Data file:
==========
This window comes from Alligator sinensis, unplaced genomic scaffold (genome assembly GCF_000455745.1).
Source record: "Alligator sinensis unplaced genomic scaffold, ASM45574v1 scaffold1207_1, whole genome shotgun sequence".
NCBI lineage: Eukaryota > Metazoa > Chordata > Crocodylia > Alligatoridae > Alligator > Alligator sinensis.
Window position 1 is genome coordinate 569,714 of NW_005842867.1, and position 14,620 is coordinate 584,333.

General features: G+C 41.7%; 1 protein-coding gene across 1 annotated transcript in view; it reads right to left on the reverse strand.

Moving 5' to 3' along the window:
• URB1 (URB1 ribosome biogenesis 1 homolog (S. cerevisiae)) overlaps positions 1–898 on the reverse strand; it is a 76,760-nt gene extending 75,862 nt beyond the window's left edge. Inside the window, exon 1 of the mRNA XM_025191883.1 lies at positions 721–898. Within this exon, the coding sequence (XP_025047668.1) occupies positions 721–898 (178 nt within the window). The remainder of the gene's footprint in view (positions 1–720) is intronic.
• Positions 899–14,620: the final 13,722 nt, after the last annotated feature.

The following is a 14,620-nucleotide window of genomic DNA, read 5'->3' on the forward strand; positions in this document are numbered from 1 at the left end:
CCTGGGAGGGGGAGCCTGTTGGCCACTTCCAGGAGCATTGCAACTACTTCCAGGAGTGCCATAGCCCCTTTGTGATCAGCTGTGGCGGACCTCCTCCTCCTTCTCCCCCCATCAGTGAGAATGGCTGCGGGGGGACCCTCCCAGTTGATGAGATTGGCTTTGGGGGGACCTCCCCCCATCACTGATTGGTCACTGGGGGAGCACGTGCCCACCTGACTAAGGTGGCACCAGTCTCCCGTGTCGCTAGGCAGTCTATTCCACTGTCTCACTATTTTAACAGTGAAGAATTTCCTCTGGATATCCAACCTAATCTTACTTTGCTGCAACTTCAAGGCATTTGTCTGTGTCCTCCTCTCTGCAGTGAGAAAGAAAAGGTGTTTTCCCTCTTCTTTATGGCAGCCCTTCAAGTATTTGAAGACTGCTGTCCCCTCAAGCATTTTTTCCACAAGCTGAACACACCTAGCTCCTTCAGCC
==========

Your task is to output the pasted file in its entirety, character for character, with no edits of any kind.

This window comes from Alligator sinensis, unplaced genomic scaffold (genome assembly GCF_000455745.1).
Source record: "Alligator sinensis unplaced genomic scaffold, ASM45574v1 scaffold1207_1, whole genome shotgun sequence".
NCBI lineage: Eukaryota > Metazoa > Chordata > Crocodylia > Alligatoridae > Alligator > Alligator sinensis.
Window position 1 is genome coordinate 569,714 of NW_005842867.1, and position 14,620 is coordinate 584,333.

General features: G+C 41.7%; 1 protein-coding gene across 1 annotated transcript in view; it reads right to left on the reverse strand.

Moving 5' to 3' along the window:
• URB1 (URB1 ribosome biogenesis 1 homolog (S. cerevisiae)) overlaps positions 1–898 on the reverse strand; it is a 76,760-nt gene extending 75,862 nt beyond the window's left edge. Inside the window, exon 1 of the mRNA XM_025191883.1 lies at positions 721–898. Within this exon, the coding sequence (XP_025047668.1) occupies positions 721–898 (178 nt within the window). The remainder of the gene's footprint in view (positions 1–720) is intronic.
• Positions 899–14,620: the final 13,722 nt, after the last annotated feature.

The following is a 14,620-nucleotide window of genomic DNA, read 5'->3' on the forward strand; positions in this document are numbered from 1 at the left end:
CCTGGGAGGGGGAGCCTGTTGGCCACTTCCAGGAGCATTGCAACTACTTCCAGGAGTGCCATAGCCCCTTTGTGATCAGCTGTGGCGGACCTCCTCCTCCTTCTCCCCCCATCAGTGAGAATGGCTGCGGGGGGACCCTCCCAGTTGATGAGATTGGCTTTGGGGGGACCTCCCCCCATCACTGATTGGTCACTGGGGGAGCACGTGCCCACCTGACTAAGGTGGCACCAGTCTCCCGTGTCGCTAGGCAGTCTATTCCACTGTCTCACTATTTTAACAGTGAAGAATTTCCTCTGGATATCCAACCTAATCTTACTTTGCTGCAACTTCAAGGCATTTGTCTGTGTCCTCCTCTCTGCAGTGAGAAAGAAAAGGTGTTTTCCCTCTTCTTTATGGCAGCCCTTCAAGTATTTGAAGACTGCTGTCCCCTCAAGCATTTTTTCCACAAGCTGAACACACCTAGCTCCTTCAGCC